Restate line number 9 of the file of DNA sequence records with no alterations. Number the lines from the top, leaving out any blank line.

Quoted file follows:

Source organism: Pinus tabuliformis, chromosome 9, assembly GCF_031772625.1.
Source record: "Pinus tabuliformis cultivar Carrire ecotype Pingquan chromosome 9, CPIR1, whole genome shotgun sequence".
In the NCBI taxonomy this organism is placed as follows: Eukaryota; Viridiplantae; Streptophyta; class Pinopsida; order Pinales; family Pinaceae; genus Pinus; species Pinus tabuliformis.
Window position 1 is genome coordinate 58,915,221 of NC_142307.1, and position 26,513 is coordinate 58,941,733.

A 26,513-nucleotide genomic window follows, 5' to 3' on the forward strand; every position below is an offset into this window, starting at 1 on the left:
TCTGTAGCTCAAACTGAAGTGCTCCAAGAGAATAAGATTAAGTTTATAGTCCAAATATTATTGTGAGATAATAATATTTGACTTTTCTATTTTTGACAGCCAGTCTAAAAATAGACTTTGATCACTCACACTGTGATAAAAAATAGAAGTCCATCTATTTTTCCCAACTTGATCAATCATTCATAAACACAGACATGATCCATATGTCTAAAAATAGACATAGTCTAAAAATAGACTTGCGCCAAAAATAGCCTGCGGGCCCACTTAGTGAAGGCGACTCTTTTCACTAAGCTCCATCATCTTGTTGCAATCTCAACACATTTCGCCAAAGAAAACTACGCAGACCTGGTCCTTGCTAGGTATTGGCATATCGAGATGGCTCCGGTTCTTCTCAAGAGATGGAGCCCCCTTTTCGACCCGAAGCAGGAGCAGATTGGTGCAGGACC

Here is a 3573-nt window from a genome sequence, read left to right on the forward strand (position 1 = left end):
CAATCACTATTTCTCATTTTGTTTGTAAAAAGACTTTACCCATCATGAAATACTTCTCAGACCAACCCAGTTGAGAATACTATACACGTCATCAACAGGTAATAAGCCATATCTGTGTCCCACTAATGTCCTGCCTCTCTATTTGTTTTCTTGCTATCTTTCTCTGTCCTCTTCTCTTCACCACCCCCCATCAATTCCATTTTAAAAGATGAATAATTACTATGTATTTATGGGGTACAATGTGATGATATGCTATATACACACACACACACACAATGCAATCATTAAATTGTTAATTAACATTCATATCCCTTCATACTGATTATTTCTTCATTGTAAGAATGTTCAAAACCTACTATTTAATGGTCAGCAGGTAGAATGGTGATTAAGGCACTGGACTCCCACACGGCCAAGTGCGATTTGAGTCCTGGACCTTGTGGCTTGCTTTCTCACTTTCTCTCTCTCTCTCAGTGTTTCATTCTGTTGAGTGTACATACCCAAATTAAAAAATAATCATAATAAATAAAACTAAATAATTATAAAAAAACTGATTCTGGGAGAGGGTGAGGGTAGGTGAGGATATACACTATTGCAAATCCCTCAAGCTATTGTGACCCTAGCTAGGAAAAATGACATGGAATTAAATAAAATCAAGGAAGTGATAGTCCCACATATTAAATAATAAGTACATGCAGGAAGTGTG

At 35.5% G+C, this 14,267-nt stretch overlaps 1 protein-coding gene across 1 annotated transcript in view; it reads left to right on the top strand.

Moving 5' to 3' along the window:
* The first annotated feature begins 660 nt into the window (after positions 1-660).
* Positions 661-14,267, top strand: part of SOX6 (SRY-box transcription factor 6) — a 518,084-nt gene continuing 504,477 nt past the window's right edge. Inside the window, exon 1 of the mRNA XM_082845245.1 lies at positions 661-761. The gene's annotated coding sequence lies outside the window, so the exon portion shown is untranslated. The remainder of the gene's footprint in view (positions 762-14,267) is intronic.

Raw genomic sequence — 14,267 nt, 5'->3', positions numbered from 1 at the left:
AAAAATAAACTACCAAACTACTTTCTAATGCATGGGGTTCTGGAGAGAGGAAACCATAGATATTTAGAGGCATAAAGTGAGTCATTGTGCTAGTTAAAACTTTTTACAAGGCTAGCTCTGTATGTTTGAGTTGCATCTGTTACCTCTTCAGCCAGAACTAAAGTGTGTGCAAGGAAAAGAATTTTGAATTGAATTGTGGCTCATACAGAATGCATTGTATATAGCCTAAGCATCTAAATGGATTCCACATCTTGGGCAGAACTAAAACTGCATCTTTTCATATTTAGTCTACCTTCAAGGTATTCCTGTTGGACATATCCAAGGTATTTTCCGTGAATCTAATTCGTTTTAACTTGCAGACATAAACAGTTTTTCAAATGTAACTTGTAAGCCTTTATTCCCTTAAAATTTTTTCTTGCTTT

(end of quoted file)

At 35.5% G+C, this 14,267-nt stretch overlaps 1 protein-coding gene across 1 annotated transcript in view; it reads left to right on the top strand.